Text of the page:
Providing a default value for a SwiftUI Binding

Published on: November 15, 2022

Sometimes in SwiftUI apps I’ll find that I have a model with an optional value that I’d like to pass to a view that requires a non optional value. This is especially the case when you’re using Core Data in your SwiftUI apps and use auto-generated models.

Consider the following example:

class SearchService: ObservableObject {
  @Published var results: [SearchResult] = []
  @Published var query: String?
}

Let me start by acknowledging that yes, this object can be written with a query: String = "" instead of an optional String?. Unfortunately, we don’t always own or control the models and objects that we’re working with. In these situations we might be dealing with optionals where we’d rather have our values be non-optional. Again, this can be especially true when using generated code (like when you’re using Core Data).

Now let’s consider using the model above in the following view:

struct MyView: View {
  @ObservedObject var searchService: SearchService

  var body: some View {
      TextField("Query", text: $searchService.query)
  }
}

This code will not compile because we need to pass a binding to a non optional string to our text field. The compiler will show the following error:

Cannot convert value of type 'Binding<String?>' to expected argument type 'Binding'

One of the ways to fix this is to provide a custom instance of Binding that can provide a default value in case query is nil. Making it a Binding<String> instead of Binding<String?>.

Defining a custom binding

A SwiftUI Binding instance is nothing more than a get and set closure that are called whenever somebody tries to read the current value of a Binding or when we assign a new value to it.

Here’s how we can create a custom binding:

Binding(get: {
  return "Hello, world"
}, set: { _ in
  // we can update some external or captured state here
})

The example above essentially recreates Binding's .constant which is a binding that will always provide the same pre-determined value.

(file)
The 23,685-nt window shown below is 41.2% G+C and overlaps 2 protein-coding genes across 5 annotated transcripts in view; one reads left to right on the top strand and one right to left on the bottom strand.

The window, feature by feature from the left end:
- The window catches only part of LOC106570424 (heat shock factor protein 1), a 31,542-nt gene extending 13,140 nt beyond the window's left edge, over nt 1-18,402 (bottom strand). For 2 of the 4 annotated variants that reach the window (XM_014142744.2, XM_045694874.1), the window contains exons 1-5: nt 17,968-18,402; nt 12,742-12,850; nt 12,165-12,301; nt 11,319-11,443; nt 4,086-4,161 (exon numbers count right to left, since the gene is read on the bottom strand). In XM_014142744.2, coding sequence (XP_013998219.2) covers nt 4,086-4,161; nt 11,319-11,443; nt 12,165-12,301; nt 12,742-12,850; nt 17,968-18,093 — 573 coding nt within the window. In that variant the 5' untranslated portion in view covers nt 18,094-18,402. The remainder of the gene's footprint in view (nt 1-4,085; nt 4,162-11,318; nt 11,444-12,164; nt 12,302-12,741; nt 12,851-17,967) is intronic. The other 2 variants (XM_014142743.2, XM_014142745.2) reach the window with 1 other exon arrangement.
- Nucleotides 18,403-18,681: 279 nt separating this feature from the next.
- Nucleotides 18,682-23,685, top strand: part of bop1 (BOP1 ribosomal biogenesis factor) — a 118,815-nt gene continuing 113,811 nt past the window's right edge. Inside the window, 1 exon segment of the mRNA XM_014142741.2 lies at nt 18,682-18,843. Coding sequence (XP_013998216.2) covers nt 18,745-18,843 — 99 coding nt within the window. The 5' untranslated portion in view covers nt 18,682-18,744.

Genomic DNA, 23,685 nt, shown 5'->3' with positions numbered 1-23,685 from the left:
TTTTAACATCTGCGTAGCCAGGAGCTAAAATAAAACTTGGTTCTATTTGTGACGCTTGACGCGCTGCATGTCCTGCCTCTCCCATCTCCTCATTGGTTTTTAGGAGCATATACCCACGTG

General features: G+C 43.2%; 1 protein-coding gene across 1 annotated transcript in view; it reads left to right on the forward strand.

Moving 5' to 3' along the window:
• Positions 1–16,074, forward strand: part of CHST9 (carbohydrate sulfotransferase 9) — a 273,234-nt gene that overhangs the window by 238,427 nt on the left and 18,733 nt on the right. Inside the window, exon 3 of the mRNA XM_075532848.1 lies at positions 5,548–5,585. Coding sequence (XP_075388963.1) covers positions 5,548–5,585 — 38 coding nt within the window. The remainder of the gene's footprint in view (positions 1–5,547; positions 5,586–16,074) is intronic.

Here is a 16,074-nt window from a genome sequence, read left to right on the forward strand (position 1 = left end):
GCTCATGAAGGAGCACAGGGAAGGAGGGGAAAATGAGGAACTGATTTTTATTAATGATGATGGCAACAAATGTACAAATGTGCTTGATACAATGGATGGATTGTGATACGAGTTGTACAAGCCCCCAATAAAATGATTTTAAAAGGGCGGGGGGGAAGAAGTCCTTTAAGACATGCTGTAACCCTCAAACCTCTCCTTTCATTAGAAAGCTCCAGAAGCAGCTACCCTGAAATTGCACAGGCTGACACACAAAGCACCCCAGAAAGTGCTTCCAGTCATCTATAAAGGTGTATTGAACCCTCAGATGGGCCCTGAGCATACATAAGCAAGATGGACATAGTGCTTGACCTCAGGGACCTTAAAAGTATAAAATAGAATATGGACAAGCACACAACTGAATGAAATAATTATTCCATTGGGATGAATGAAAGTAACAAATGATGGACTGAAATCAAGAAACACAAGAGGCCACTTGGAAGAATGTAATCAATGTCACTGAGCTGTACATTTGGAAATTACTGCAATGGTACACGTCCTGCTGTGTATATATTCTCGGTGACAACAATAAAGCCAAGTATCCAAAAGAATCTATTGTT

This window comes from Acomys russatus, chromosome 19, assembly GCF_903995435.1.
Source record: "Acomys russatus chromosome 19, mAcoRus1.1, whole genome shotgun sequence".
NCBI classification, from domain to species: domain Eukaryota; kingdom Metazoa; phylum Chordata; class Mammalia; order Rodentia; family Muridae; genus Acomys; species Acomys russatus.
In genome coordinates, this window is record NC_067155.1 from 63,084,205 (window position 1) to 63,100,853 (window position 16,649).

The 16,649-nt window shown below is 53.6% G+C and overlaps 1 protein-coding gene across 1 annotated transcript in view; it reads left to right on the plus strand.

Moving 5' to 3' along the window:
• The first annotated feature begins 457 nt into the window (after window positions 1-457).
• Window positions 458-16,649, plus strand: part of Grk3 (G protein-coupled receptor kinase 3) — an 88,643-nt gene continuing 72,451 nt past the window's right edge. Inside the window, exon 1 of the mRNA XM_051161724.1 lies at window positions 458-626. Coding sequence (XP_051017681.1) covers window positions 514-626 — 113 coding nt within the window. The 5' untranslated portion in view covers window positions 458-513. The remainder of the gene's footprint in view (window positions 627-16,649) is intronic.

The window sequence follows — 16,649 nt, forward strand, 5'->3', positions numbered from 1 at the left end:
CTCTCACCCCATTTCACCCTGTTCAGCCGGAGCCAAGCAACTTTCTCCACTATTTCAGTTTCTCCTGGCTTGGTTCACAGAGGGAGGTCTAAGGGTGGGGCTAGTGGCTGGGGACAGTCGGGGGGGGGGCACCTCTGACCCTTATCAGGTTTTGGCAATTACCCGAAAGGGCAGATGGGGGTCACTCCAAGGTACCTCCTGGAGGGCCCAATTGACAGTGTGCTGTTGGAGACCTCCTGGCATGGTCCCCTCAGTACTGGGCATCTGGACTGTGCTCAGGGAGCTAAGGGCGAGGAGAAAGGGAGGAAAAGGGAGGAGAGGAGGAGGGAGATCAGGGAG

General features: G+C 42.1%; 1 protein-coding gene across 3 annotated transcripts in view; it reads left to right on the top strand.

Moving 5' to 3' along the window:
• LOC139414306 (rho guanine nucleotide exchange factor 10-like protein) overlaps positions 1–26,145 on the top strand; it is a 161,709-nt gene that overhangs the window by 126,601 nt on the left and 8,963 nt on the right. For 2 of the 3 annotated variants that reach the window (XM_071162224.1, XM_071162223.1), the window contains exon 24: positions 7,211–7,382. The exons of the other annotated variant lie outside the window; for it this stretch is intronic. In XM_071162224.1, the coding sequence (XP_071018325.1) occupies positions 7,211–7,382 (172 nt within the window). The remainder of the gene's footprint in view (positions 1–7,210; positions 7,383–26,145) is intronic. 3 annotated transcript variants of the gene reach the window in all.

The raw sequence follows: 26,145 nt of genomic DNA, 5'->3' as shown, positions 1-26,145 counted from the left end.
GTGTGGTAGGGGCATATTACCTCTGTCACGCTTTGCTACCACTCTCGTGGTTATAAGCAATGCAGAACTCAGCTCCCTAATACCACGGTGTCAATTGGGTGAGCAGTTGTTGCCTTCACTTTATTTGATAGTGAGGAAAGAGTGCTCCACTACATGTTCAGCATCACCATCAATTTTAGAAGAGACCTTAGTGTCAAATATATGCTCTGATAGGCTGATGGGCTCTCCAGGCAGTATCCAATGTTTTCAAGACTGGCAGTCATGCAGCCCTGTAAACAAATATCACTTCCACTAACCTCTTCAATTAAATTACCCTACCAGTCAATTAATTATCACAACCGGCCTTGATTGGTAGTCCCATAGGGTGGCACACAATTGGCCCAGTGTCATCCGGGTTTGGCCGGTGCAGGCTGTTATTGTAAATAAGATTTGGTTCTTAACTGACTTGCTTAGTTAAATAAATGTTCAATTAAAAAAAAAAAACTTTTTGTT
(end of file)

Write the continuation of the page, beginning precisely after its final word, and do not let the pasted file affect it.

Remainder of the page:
If we were to write a custom Binding that allows us to use $searchService.query to drive our TextField it would look a bit like this:

struct MyView: View {
  @ObservedObject var searchService: SearchService

  var customBinding: Binding<String> {
    return Binding(get: {
      return searchService.query ?? ""
    }, set: { newValue in
      searchService.query = newValue
    })
  }

  var body: some View {
    TextField("Query", text: customBinding)
  }
}

This compiles, and it works well, but if we have several occurrences of this situation in our codebase, it would be nice if had a better way of writing this. For example, it would neat if we could write the following code:

struct MyView: View {
  @ObservedObject var searchService: SearchService

  var body: some View {
    TextField("Query", text: $searchService.query.withDefault(""))
  }
}

We can achieve this by adding an extension on Binding with a method that’s available on existing bindings to optional values:

extension Binding {
  func withDefault<T>(_ defaultValue: T) -> Binding<T> where Value == Optional<T> {
    return Binding<T>(get: {
      self.wrappedValue ?? defaultValue
    }, set: { newValue in
      self.wrappedValue = newValue
    })
  }
}

The withDefault(_:) function we wrote here can be called on Binding instances and in essence it does the exact same thing as the original Binding already did. It reads and writes the original binding’s wrappedValue. However, if the source Binding has nil value, we provide our default.

What’s nice is that we can now create bindings to optional values with a pretty straightforward API, and we can use it for any kind of optional data.

Categories

SwiftUI